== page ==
An inquest into the death of an Indigenous teenager shot by a Northern Territory policeman has been urged to "get on with it" and resume hearing evidence amid more legal argument.
Counsel assisting Peggy Dwyer told the inquiry on Monday that it was in everyone's interests for the inquest to proceed.
"I hope it will be abundantly clear, we really need to get on with the evidence in this matter," she told coroner Elisabeth Armitage.
"Let's just get on with it, get back to basics and proceed with our co-operative approach so that we actually provide Your Honour with a basis to investigate Kumanjayi's death."
The inquest in Alice Springs is exploring 54 issues related to the life of Kumanjayi Walker and the actions of police before and after he was killed.
The 19-year-old Warlpiri man died after Constable Zachary Rolfe shot him three times during an arrest attempt in Yuendumu, northwest of Alice Springs on November 9, 2019.
Monday's hearing began with Dr Dwyer urging the coroner not to restrict the scope of her inquiry based on the objections of some parties.
She said Ms Armitage could and should rule on specific issues related to particular evidence but should decline to rule in any way on the broader list of issues likely to be considered.
"My submission is that Your Honour should not rule on the scope of the inquest," Dr Dwyer said.
"The act does not require you to and there are good reasons to think that it would inappropriate and premature."
Dr Dwyer also argued that the coroner did not need to consider whether to step aside from the inquiry on the basis that she had already received a full copy of a police report into the shooting which had been so far denied to other parties because of claimed privilege.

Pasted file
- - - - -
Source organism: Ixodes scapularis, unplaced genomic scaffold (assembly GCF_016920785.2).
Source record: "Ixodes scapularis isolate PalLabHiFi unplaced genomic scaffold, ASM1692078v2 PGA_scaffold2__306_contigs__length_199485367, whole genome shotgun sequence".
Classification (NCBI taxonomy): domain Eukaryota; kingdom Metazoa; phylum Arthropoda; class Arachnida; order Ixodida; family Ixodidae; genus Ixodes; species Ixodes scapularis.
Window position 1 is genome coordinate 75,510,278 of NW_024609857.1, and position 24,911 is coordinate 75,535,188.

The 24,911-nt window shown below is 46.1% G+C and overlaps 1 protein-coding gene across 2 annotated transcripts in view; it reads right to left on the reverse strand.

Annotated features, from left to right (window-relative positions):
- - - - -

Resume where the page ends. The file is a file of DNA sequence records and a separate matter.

She told the coroner that police had now waived privilege over the report and it could be provided to all those involved, though its contents remained subject to a suppression order.
At the close of Monday's hearing, Ms Armitage said she would consider all oral and written submissions in relation to scope of the inquiry and hoped to hand down a ruling on Tuesday.
"So that we can proceed with the important evidence," she said.
Monday's hearing followed the objections by lawyers for Const Rolfe to 13 of the questions being explored on the basis of relevance.
David Edwardson KC said they also had the potential to undermine the not guilty verdict at Const Rolfe's murder trial.
He said the coroner should respect the Supreme Court jury's decision and not canvass the issues.
"The challenged categories of evidence are red herrings. They have all the hallmarks of a roving royal commission," the barrister said on Friday.
"With all the goodwill in the world, the introduction of this evidence is so remote and removed that it will, we suggest, demonise Zachary Rolfe, which is particularly offensive."
The issues include Const Rolfe's honesty when he applied to join the NT Police Force and whether drugs or illicit drugs impacted his conduct on the night of the shooting.
The coroner also plans to probe Const Rolfe's use of force, disciplinary proceedings against him and whether racism is a problem within the department.